It’s very easy to be glib about personalisation in 2015; we assume that every organisation has a well developed strategy as a matter of hygiene because it is simply expected by their customers. I often find this not to be the case. Many organisations still don’t have the right in-house expertise to make a personalised customer experience possible. As personalisation is an essential part of contemporary user-centric design, I’d like to break it apart for the benefit of anyone who hasn’t managed to establish their strategy quite yet.
Why personalisation matters to business
Very often, ‘personalisation’ is viewed as a way to increase conversion rates by surfacing improved product suggestions, with the understanding that this is likely to achieve bigger and more frequent orders. Additionally, the right tools will utilise ‘big data’ to enable the analysis of thousands of consumer actions through digital channels and combine them with results from television, radio, billboard, and print campaigns to tailor messages to each audience type. By seeing how much lift each data point provides for each ad in each channel, businesses can make better decisions about how to allocate advertising budgets and which targeted messages are the most effective.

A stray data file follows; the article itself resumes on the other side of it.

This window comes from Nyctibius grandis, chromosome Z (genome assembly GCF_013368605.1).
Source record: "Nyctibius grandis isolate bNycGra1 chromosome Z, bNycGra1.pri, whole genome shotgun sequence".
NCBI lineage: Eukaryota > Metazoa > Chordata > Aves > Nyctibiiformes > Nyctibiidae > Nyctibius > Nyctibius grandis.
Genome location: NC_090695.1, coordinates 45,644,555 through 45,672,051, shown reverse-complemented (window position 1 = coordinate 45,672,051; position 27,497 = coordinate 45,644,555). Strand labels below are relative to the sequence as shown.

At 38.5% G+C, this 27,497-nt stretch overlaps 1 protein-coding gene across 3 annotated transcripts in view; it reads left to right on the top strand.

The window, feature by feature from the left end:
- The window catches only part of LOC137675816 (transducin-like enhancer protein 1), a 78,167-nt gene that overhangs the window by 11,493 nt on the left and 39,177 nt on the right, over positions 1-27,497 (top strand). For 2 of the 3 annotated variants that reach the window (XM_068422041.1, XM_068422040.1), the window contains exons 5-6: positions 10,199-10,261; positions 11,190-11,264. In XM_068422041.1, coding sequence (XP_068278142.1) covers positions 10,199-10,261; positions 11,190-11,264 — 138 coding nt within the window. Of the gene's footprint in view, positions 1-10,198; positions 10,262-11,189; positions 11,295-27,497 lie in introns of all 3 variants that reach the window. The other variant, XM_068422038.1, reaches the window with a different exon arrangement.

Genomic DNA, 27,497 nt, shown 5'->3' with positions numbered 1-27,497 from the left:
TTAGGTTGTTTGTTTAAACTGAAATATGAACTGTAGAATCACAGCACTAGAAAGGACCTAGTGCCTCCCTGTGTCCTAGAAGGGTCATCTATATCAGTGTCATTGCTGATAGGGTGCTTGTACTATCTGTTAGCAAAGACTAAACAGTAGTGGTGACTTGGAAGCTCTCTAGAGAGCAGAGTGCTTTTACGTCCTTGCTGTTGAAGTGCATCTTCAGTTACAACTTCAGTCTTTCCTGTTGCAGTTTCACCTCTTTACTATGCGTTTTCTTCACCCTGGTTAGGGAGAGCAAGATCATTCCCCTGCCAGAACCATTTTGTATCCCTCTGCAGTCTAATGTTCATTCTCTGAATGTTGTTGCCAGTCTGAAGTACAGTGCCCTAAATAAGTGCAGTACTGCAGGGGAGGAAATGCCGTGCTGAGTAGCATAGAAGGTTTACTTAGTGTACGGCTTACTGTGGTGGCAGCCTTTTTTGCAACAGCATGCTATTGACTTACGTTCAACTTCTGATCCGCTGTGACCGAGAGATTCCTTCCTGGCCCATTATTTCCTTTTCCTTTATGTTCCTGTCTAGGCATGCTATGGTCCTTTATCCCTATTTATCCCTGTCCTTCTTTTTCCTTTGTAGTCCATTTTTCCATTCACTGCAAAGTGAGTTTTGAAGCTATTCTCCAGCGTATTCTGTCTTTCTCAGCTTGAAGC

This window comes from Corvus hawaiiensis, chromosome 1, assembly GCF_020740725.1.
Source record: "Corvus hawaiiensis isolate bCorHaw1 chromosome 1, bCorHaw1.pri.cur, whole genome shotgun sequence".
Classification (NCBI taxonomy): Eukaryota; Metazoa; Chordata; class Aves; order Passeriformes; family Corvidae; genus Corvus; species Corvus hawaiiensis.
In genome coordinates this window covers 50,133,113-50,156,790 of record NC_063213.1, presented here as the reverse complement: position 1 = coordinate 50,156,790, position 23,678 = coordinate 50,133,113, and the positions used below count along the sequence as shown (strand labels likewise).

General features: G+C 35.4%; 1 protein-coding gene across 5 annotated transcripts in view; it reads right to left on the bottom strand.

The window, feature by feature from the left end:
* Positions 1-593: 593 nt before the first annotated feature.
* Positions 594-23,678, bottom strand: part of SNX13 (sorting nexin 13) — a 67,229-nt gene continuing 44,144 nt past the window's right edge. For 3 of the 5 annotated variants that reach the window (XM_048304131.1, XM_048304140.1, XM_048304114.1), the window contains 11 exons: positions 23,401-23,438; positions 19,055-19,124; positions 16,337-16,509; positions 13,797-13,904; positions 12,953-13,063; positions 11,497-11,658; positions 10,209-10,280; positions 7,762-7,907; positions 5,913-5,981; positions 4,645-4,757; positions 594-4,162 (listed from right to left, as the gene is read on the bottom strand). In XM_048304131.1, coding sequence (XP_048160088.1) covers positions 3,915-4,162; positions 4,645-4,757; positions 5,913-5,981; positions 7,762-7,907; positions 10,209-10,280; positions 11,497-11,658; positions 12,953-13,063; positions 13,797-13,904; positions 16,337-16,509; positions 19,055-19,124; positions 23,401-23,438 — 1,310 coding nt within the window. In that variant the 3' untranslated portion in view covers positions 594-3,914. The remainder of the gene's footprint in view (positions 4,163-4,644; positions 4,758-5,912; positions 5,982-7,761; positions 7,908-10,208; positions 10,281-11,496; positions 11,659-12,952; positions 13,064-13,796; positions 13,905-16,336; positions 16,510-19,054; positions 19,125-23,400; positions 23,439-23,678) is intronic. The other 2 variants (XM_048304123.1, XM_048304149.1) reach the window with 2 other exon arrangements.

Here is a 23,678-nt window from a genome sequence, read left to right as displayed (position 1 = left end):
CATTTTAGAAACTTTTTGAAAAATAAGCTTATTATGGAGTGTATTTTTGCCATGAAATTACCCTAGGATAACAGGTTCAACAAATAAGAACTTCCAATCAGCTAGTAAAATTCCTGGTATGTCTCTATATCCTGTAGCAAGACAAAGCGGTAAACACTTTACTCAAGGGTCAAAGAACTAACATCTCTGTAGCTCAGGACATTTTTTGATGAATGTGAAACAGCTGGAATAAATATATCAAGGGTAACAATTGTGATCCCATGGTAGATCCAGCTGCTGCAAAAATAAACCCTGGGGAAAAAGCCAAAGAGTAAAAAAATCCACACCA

Why there is pressure to be more ambitious in the long run
My experience has taught me that those who work to the higher goal of creating greater relevance for their customers tend to bring the far reaching success every company wants. They still think about the way in which they can make targeted product suggestions or the way in which they surface content, but they also invest in service design to streamline their services along every touchpoint, collecting their customers’ needs and preferences from every source possible. It is this activity that makes them more effective and future-proofs their customer relationships. This is because, with services becoming more personalised year-on-year, customers have come to expect a really meaningful service where none may have existed before. Additionally, ‘meaningful’ can mean ‘efficient’ for some and ‘engaging’ for others, which can usually only be delivered by having a single view of the customer.